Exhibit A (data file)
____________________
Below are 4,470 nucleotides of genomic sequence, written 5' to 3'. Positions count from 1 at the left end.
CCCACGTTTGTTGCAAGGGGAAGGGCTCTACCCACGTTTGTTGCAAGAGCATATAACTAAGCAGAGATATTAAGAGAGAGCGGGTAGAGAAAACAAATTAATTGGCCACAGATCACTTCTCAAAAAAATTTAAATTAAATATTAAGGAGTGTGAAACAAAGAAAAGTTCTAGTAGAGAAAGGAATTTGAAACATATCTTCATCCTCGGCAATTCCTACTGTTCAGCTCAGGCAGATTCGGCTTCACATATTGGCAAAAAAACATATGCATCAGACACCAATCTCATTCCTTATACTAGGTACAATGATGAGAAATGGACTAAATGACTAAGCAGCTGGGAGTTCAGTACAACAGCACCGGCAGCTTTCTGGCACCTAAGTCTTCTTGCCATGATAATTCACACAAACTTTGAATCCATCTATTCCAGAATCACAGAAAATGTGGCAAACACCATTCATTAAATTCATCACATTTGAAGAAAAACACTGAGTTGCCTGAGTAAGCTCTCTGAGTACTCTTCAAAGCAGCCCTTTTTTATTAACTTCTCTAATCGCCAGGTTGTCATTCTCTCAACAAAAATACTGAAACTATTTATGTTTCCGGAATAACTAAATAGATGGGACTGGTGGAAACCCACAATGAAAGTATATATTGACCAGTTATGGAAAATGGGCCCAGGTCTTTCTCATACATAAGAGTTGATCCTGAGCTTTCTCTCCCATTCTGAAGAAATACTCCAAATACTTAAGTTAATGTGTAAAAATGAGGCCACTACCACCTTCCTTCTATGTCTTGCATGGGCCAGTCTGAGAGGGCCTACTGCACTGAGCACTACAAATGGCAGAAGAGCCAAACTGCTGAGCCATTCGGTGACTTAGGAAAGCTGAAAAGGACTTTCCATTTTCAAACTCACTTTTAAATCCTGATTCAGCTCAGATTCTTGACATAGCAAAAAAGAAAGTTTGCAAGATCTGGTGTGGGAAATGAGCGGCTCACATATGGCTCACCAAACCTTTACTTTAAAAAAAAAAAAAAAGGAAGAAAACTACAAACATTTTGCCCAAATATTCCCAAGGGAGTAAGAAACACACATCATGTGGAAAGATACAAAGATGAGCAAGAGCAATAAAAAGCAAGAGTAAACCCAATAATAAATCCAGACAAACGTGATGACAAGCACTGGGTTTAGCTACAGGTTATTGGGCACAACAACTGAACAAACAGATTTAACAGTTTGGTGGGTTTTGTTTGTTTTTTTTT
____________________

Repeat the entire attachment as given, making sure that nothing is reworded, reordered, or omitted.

Below are 4,470 nucleotides of genomic sequence, written 5' to 3'. Positions count from 1 at the left end.
CCCACGTTTGTTGCAAGGGGAAGGGCTCTACCCACGTTTGTTGCAAGAGCATATAACTAAGCAGAGATATTAAGAGAGAGCGGGTAGAGAAAACAAATTAATTGGCCACAGATCACTTCTCAAAAAAATTTAAATTAAATATTAAGGAGTGTGAAACAAAGAAAAGTTCTAGTAGAGAAAGGAATTTGAAACATATCTTCATCCTCGGCAATTCCTACTGTTCAGCTCAGGCAGATTCGGCTTCACATATTGGCAAAAAAACATATGCATCAGACACCAATCTCATTCCTTATACTAGGTACAATGATGAGAAATGGACTAAATGACTAAGCAGCTGGGAGTTCAGTACAACAGCACCGGCAGCTTTCTGGCACCTAAGTCTTCTTGCCATGATAATTCACACAAACTTTGAATCCATCTATTCCAGAATCACAGAAAATGTGGCAAACACCATTCATTAAATTCATCACATTTGAAGAAAAACACTGAGTTGCCTGAGTAAGCTCTCTGAGTACTCTTCAAAGCAGCCCTTTTTTATTAACTTCTCTAATCGCCAGGTTGTCATTCTCTCAACAAAAATACTGAAACTATTTATGTTTCCGGAATAACTAAATAGATGGGACTGGTGGAAACCCACAATGAAAGTATATATTGACCAGTTATGGAAAATGGGCCCAGGTCTTTCTCATACATAAGAGTTGATCCTGAGCTTTCTCTCCCATTCTGAAGAAATACTCCAAATACTTAAGTTAATGTGTAAAAATGAGGCCACTACCACCTTCCTTCTATGTCTTGCATGGGCCAGTCTGAGAGGGCCTACTGCACTGAGCACTACAAATGGCAGAAGAGCCAAACTGCTGAGCCATTCGGTGACTTAGGAAAGCTGAAAAGGACTTTCCATTTTCAAACTCACTTTTAAATCCTGATTCAGCTCAGATTCTTGACATAGCAAAAAAGAAAGTTTGCAAGATCTGGTGTGGGAAATGAGCGGCTCACATATGGCTCACCAAACCTTTACTTTAAAAAAAAAAAAAAAGGAAGAAAACTACAAACATTTTGCCCAAATATTCCCAAGGGAGTAAGAAACACACATCATGTGGAAAGATACAAAGATGAGCAAGAGCAATAAAAAGCAAGAGTAAACCCAATAATAAATCCAGACAAACGTGATGACAAGCACTGGGTTTAGCTACAGGTTATTGGGCACAACAACTGAACAAACAGATTTAACAGTTTGGTGGGTTTTGTTTGTTTTTTTTT